We are moving into the final throws of cross country season now and we are seeing the pathologies creep in and the miles go up. Some of you who have been with us for 3 years  have seen this picture but we realized we did not have a blog post on the problem represented by this photo.  This young runner had these scuff marks on the inside of the right lower leg and ankle after a cross country meet.  So what is going on here and what does it tell you ?

Some runners notice that they repeatedly will scuff in the inside ankle or inner calf with the opposite shoe when running. This can happen on both sides but it is more often present unilaterally than bilaterally. 

This problem, typically, but not always represents one of two things:

1- cross over gait (if you are new to our blog in the SEARCH box type in “cross over” and “cross over gait” and be sure to see our 3 part video on the cross over on our youtube channel found here).

2- negative foot progression angle which may or may not be combined with a degree of internal tibial torsion.  Said easier, the runner is “in-toed” or “pigeon toed” but if you have been here with us awhile on The Gait Guys we expect a diagnosis of a higher order so use the former terms, please.

Lets discuss both.

1- Cross over.  When the runner is standing on the right leg, right stance phase of gait, the frontal plane is not properly engaged and the pelvis can drift further over the right foot. This drift to the right will drop the pelvis on the left side. This will alter the pendulum movement of the left leg. Since the global pelvis is moving to the right the left swing leg pendulum moves to the right as well and as it swings past the stance leg it strikes a glancing blow to the inside of the right ankle or calf. This is simple biomechanics and physics. To fix this problem, which is clearly inefficient, one has to determine what is causing the right pelvis drift (there are many causes, the most often thought of cause is a weak gluteus medius on the right but if you have been here with us awhile you will know there are other causes) and then fix the drift. Do not assume it is the gluteus medius all the time, for if it is not, and you employ more glute medius exercises you could be ignoring the source and building a deeper compensation pattern.  Fix the problem, not what you see.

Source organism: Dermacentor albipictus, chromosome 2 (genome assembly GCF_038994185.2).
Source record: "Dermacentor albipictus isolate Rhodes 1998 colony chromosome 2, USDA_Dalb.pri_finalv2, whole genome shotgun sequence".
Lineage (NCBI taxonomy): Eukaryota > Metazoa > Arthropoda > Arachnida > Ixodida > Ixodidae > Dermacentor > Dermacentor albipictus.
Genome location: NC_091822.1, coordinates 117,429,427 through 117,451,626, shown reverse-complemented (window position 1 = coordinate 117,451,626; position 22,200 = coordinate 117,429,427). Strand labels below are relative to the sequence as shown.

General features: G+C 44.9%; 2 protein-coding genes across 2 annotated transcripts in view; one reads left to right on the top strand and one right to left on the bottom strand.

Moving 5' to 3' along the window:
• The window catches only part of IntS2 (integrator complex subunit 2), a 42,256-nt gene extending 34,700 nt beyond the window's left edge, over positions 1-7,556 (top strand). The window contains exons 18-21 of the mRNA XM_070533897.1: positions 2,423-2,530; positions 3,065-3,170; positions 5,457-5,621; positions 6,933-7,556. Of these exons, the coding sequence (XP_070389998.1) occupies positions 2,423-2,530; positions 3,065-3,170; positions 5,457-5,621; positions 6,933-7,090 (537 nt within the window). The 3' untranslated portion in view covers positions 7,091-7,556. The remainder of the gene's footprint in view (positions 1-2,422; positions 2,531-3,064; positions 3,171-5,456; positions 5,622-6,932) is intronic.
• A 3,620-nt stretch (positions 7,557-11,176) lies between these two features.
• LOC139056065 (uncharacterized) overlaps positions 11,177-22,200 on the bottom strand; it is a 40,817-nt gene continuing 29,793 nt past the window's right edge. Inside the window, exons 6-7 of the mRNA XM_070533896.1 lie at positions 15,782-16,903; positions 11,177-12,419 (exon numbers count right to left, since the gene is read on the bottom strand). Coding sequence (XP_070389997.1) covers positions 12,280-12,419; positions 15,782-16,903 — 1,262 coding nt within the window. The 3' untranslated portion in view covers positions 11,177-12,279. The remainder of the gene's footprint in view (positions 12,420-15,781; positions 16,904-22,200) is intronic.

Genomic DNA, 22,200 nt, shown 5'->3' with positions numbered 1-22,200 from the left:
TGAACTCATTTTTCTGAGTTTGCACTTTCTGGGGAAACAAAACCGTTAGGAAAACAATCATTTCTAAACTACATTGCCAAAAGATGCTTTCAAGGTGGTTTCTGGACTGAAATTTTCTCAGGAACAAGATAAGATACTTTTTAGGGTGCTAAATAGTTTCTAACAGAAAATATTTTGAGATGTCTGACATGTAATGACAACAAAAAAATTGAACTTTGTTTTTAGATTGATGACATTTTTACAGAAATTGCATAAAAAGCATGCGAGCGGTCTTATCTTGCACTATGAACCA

2- Negative foot progression angle and/or internal tibial torsion.  In order to fix this you have to know first if you are dealing with a fixed/rigid anatomic tibial or femoral torsion issue which cannot be fixed or if you are dealing with a flexible progression angle issue. Often, “in-toeing” is accompanied with internal tibial torsion, this is because the knee has to progress forward to keep its tracking mechanics clean, if you correct someone’s foot progression back to neutral and they have internal tibial torsion then you have dragged the patellar tracking outside the normal sagittal progression angle, knee pain will ensue. In fact, the foot progression on the ankle is normal, but the tibia or femur are merely torsioned in a manner that drags the foot inwards with the long bone orientation, again, this is driven by a higher order/demand, to normally track the patella sagittally (forward).  However, if this is a pre-puberty individual you have time because the long bone derotation process is still occuring. Give homework to encourage a good foot tripod and work to strengthen the external hip rotators and encourage sagittal knee tracking mechanics. This is a delicate balancing act, but it can be done, but it is a monster of a project for a blog post because each case is different, variable and always changing depending on the client progress. Remember, you can only encourage more appropriate mechanics and hope that the body will embrace some of the change and encourage some of the de-rotation process to occur from the long bone growth plates. 

The “inside scuff”, to identify its solution you have to know the cause. After all, if it was as easy a fix as “stop doing that” no one would be doing it and we would be out of a job.

Shawn and Ivo …… The Gait Guys